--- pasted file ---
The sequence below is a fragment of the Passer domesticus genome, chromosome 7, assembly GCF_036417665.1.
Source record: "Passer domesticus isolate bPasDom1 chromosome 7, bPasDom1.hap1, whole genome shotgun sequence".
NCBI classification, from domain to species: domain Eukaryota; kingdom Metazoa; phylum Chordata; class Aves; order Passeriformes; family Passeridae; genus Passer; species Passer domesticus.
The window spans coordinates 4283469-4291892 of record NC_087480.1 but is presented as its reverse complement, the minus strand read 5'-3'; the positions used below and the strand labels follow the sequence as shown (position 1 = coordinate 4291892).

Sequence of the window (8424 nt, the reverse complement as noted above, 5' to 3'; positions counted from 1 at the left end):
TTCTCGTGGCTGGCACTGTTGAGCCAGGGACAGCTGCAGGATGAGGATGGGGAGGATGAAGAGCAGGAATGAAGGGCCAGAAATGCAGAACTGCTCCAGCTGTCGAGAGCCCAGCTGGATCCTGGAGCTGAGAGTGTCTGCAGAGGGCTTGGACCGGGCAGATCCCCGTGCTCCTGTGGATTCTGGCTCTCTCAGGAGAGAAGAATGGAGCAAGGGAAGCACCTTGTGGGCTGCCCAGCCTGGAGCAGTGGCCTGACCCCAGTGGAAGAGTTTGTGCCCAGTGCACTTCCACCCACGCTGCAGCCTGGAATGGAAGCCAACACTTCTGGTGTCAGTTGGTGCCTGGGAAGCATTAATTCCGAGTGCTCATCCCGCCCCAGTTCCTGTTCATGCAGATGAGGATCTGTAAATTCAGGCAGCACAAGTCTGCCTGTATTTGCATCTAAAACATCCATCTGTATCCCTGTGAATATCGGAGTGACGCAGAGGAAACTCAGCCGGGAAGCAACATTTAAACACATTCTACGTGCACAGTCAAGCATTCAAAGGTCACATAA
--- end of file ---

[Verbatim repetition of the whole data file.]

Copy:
The sequence below is a fragment of the Passer domesticus genome, chromosome 7, assembly GCF_036417665.1.
Source record: "Passer domesticus isolate bPasDom1 chromosome 7, bPasDom1.hap1, whole genome shotgun sequence".
NCBI classification, from domain to species: domain Eukaryota; kingdom Metazoa; phylum Chordata; class Aves; order Passeriformes; family Passeridae; genus Passer; species Passer domesticus.
The window spans coordinates 4283469-4291892 of record NC_087480.1 but is presented as its reverse complement, the minus strand read 5'-3'; the positions used below and the strand labels follow the sequence as shown (position 1 = coordinate 4291892).

Sequence of the window (8424 nt, the reverse complement as noted above, 5' to 3'; positions counted from 1 at the left end):
TTCTCGTGGCTGGCACTGTTGAGCCAGGGACAGCTGCAGGATGAGGATGGGGAGGATGAAGAGCAGGAATGAAGGGCCAGAAATGCAGAACTGCTCCAGCTGTCGAGAGCCCAGCTGGATCCTGGAGCTGAGAGTGTCTGCAGAGGGCTTGGACCGGGCAGATCCCCGTGCTCCTGTGGATTCTGGCTCTCTCAGGAGAGAAGAATGGAGCAAGGGAAGCACCTTGTGGGCTGCCCAGCCTGGAGCAGTGGCCTGACCCCAGTGGAAGAGTTTGTGCCCAGTGCACTTCCACCCACGCTGCAGCCTGGAATGGAAGCCAACACTTCTGGTGTCAGTTGGTGCCTGGGAAGCATTAATTCCGAGTGCTCATCCCGCCCCAGTTCCTGTTCATGCAGATGAGGATCTGTAAATTCAGGCAGCACAAGTCTGCCTGTATTTGCATCTAAAACATCCATCTGTATCCCTGTGAATATCGGAGTGACGCAGAGGAAACTCAGCCGGGAAGCAACATTTAAACACATTCTACGTGCACAGTCAAGCATTCAAAGGTCACATAA